Perhaps we need to look at the conflict with fresh eyes. For Jewish Israelis, the Biblical relation with the land of their forefathers is crucial to why they’re there. But in his controversial book “The Invention of the Jewish People,” Shlomo Sand argues that Judaism used to be a proselytizing religion like Christianity or Islam, and that consequently many of today’s Jewish Israelis are descendants of converts, without an ancestral link to Eretz-Israel. Inversely, many of the Palestinians may just be the descendants of the large Jewish community who remained to toil the land, even after the destruction of the Temple and the suppression of the Bar Kochba revolt in the first and second centuries, respectively — and who gradually converted to Islam in the centuries after the Arab conquest.
These are highly controversial and extremely speculative notions, but they highlight an important underlying truth: Israeli Jews and Palestinians have much in common. Maybe — just maybe — one day the realization will dawn that the complicated, contested and highly lethal border between Palestinians and Israelis is separating brothers from brothers, and sisters from sisters.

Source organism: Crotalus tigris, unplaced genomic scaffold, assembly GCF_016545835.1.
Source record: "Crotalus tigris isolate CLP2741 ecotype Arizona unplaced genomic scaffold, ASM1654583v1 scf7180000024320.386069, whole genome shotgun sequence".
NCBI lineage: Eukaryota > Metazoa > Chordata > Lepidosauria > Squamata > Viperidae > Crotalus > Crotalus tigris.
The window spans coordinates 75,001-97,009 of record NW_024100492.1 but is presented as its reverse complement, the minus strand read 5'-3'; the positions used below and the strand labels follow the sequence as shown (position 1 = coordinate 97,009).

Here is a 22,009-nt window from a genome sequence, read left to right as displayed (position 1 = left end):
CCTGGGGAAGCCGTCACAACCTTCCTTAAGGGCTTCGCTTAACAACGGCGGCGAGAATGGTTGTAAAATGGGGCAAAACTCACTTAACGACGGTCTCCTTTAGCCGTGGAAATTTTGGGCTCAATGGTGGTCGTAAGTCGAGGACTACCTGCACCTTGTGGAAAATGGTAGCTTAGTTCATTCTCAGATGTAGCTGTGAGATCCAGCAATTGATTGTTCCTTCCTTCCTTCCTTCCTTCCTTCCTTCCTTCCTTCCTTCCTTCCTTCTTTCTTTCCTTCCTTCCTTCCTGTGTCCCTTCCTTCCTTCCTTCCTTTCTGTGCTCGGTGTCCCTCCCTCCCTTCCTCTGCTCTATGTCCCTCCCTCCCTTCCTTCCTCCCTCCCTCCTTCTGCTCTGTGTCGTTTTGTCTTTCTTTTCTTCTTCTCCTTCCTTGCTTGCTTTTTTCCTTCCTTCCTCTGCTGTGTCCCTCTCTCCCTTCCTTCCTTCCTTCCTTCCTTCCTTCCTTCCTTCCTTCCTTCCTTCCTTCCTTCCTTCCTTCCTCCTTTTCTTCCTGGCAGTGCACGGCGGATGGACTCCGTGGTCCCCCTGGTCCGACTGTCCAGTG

So should the fence be torn down, the border erased? Considering the level of animosity on either side toward the other, arriving at a one-state solution would be nothing short of miraculous, even by Holy Land standards. But miracles are not only unlikely, they’re not always a good idea. The Holy Land has taught us some harsh truths about human nature: brotherhood does not necessarily imply brotherly love, and sometimes, as in the Biblical story of Cain and Abel, it leads to its exact opposite — fratricide.
Until the day when the lamb will lie down with the lion and the lamb will live to tell it, only an equitable borderline between them will prevent carnage. Good borders, as an instrument of civil commerce between nations, are a godsend — literally: the Romans made yearly sacrifices to the god Terminus, offering him wine, honey and blood at boundary stones, thus hallowing the borderlines they marked. “Only when borders disappear,” remarks Régis Debray in his “Éloge des frontières,” “does the need arise to construct walls.”